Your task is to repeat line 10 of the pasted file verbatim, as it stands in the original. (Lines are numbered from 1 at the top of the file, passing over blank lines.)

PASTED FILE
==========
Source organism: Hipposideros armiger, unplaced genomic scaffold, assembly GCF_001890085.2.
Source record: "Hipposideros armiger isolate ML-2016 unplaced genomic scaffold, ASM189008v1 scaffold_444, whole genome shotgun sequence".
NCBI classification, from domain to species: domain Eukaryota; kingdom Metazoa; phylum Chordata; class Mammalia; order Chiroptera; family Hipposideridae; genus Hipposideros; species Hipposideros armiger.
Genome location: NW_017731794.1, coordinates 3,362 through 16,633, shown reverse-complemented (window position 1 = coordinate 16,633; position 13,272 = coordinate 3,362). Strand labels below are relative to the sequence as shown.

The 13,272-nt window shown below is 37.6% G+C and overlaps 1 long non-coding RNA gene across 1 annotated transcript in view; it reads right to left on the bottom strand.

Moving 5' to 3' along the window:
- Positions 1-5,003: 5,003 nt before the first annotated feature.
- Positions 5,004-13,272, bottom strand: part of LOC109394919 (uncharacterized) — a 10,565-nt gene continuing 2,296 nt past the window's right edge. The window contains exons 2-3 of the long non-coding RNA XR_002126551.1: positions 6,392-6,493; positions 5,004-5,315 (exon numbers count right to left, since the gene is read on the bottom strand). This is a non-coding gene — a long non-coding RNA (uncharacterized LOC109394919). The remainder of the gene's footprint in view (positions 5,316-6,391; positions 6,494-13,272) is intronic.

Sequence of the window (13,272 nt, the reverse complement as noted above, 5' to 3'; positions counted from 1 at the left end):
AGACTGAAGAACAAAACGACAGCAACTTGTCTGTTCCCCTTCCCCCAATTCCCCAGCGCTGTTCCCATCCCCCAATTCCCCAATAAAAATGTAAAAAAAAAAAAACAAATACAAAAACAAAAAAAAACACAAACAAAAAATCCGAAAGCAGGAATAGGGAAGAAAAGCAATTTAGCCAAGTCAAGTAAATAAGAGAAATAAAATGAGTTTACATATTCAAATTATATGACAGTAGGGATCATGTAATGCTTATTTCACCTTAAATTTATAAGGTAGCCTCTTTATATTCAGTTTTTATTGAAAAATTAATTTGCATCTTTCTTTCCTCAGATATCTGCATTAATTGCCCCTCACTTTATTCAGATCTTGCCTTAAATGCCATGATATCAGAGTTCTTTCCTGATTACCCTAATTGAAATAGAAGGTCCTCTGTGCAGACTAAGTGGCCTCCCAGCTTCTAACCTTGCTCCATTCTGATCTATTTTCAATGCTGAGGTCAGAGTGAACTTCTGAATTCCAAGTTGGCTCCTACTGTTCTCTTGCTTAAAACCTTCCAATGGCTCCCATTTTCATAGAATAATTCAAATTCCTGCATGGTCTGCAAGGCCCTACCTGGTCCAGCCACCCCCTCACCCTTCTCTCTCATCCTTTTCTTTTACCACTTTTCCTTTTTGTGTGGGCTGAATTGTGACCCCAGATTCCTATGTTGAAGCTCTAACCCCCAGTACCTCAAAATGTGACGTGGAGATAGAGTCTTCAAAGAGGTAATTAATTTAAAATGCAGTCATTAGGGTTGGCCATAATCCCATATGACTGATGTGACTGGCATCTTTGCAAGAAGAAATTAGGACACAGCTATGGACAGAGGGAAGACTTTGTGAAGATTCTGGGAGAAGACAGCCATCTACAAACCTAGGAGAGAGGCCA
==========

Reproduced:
AGACTGAAGAACAAAACGACAGCAACTTGTCTGTTCCCCTTCCCCCAATTCCCCAGCGCTGTTCCCATCCCCCAATTCCCCAATAAAAATGTAAAAAAAAAAAAACAAATACAAAAACAAAAAAAAACACAAACAAAAAATCCGAAAGCAGGAATAGGGAAGAAAAGCAATTTAGCCAAGTCAAGTAAATAAGAGAAATAAAATGAGTTTACATATTCAAATTATATGACAGTAGGGATCATGTAATGCTTATTTCACCTTAAATTTATAAGGTAGCCTCTTTATATTCAGTTTTTATTGAAAAATTAATTTGCATCTTTCTTTCCTCAGATATCTGCATTAATTGCCCCTCACTTTATTCAGATCTTGCCTTAAATGCCATGATATCAGAGTTCTTTCCTGATTACCCTAATTGAAATAGAAGGTCCTCTGTGCAGACTAAGTGGCCTCCCAGCTTCTAACCTTGCTCCATTCTGATCTATTTTCAATGCTGAGGTCAGAGTGAACTTCTGAATTCCAAGTTGGCTCCTACTGTTCTCTTGCTTAAAACCTTCCAATGGCTCCCATTTTCATAGAATAATTCAAATTCCTGCATGGTCTGCAAGGCCCTACCTGGTCCAGCCACCCCCTCACCCTTCTCTCTCATCCTTTTCTTTTACCACTTTTCCTTTTTGTGTGGGCTGAATTGTGACCCCAGATTCCTATGTTGAAGCTCTAACCCCCAGTACCTCAAAATGTGACGTGGAGATAGAGTCTTCAAAGAGGTAATTAATTTAAAATGCAGTCATTAGGGTTGGCCATAATCCCATATGACTGATGTGACTGGCATCTTTGCAAGAAGAAATTAGGACACAGCTATGGACAGAGGGAAGACTTTGTGAAGATTCTGGGAGAAGACAGCCATCTACAAACCTAGGAGAGAGGCCA